* Limits loans to 90 pct of condominium price
* Limits loans to 95 pct of houses
* Developers expect little impact from the curb (Adds details, market reaction, share analysts)
By Kitiphong Thaichareon
BANGKOK, Nov 12 (Reuters) - The Bank of Thailand said on Friday it would set limits on bank lending for residential property to prevent a bubble emerging in the sector, sending property shares lower, but home builders expected little impact.
Intensifying competition in the housing sector has led to riskier bank lending for property purchases, and although non-performing loans are low at the moment, they could go higher in the future, Deputy Governor Krirk Vanikkul said.
“It is a preventive measure, not a solution. There’s no bubble problem ... If we wait until we see signs of (a bubble), we have a problem, it will probably be too late,” Krirk told a news conference.
The loan-to-value ratio (LTV), the percentage of a property’s value that can be given as a loan, for condominium units will be set at 90 percent from January 2011, Krirk said.
The LTV for low-rise housing units will be set at 95 percent, effective January 2012, he added.
The new rule will apply to housing units worth less than 10 million baht ($335,700), although government employees will escape this restriction, Krirk said.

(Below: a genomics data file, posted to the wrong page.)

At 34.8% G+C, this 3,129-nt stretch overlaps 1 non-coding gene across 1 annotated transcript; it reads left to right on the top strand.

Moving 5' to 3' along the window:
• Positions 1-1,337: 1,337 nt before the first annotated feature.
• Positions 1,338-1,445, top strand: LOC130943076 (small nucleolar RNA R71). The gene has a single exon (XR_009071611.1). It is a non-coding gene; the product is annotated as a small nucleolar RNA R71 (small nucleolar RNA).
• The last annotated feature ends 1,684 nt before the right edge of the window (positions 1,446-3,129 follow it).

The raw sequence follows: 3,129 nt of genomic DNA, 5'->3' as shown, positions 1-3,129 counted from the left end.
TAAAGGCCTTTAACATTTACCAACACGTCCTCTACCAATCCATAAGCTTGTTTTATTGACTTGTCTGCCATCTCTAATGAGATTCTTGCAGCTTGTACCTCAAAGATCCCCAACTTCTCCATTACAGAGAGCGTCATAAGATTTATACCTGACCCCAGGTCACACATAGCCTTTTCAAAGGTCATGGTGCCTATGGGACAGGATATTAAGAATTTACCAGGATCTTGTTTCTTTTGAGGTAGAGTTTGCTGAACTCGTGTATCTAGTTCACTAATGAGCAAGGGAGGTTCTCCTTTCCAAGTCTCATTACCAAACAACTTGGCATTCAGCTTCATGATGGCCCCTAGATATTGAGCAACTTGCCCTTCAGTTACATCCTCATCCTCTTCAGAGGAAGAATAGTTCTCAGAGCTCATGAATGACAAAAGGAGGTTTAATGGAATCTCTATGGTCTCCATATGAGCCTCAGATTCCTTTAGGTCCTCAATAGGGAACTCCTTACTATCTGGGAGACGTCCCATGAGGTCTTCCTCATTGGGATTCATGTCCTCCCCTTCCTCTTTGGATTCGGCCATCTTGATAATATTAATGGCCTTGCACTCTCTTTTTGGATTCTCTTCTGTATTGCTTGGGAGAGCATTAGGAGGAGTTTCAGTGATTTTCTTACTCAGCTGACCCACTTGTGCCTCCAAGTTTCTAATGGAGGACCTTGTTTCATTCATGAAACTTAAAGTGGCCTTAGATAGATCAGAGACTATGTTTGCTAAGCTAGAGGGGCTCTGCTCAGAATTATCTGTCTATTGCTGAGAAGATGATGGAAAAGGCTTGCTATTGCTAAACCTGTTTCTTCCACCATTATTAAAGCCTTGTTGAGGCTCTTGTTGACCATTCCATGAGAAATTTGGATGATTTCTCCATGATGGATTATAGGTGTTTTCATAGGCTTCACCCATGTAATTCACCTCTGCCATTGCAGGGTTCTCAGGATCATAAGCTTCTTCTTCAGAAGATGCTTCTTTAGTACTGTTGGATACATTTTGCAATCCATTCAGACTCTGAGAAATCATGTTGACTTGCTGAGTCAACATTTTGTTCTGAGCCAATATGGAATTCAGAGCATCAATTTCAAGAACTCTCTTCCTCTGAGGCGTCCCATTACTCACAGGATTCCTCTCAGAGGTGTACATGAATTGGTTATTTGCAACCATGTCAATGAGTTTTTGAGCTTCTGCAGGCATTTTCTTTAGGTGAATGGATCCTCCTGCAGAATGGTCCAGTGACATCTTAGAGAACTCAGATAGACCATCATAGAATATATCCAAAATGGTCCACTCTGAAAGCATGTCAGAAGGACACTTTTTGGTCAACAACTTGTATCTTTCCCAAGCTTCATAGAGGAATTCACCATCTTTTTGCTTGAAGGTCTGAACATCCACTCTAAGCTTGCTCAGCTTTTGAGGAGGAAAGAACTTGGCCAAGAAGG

Bank lending to housing units worth less than 10 million baht ($335,700) accounts for 93 percent of total property loans.
The measure sent the property sector sub-index .SETPR on the stock market down nearly 3 percent at one point before it recovered. It ended down 0.65 percent, while shares in market leader Land & Houses (LH.BK) ended down 0.75 percent.
Most developers expected only a small impact from the move.
“Most of our buyers are at the middle-to-high level,” Land & Houses Senior Executive Adisorn Thananun-narapool told Reuters.
“Our projects are mostly detached houses and town houses, and demand in the market for them is not for speculation, unlike condominiums.”
Pruksa Real Estate PS.BK, Thailand’s second-largest developer, was also relaxed, while third-ranked Quality Houses (QH.BK) said any effect would take time to show through.
“Expensive houses won’t be affected but it’s still ‘wait and see’ for condominium buying,” said Suwanna Buddhaprasart, Quality House’s senior executive vice-president, noting the company had recently moved into building cheaper condominiums.
KGI Securities analyst Thaninee Satirareungchai said: “Quality Houses sees no signs of a bubble or oversupply in the low-end condo market and believes competition in this segment is among the big developers whose financial positions are strong.”
Quality Houses and most other developers require 5-10 percent as a down-payment on sales in this segment, and commercial banks normally loan 90-100 percent of the housing prices for good name developers.
Issara Boonyoung, president of the Housing Business Association, told Reuters the home loan limits were acceptable and should not affect sales of property companies.
“We think this is reasonable and we agree with it,” he said. ($1=29.79 baht) (Additional reporting by Saranya Suksomkij and Kochakorn Boonlai; Writing by Orathai Sriring and Ploy Ten Kate; Editing by Alan Raybould)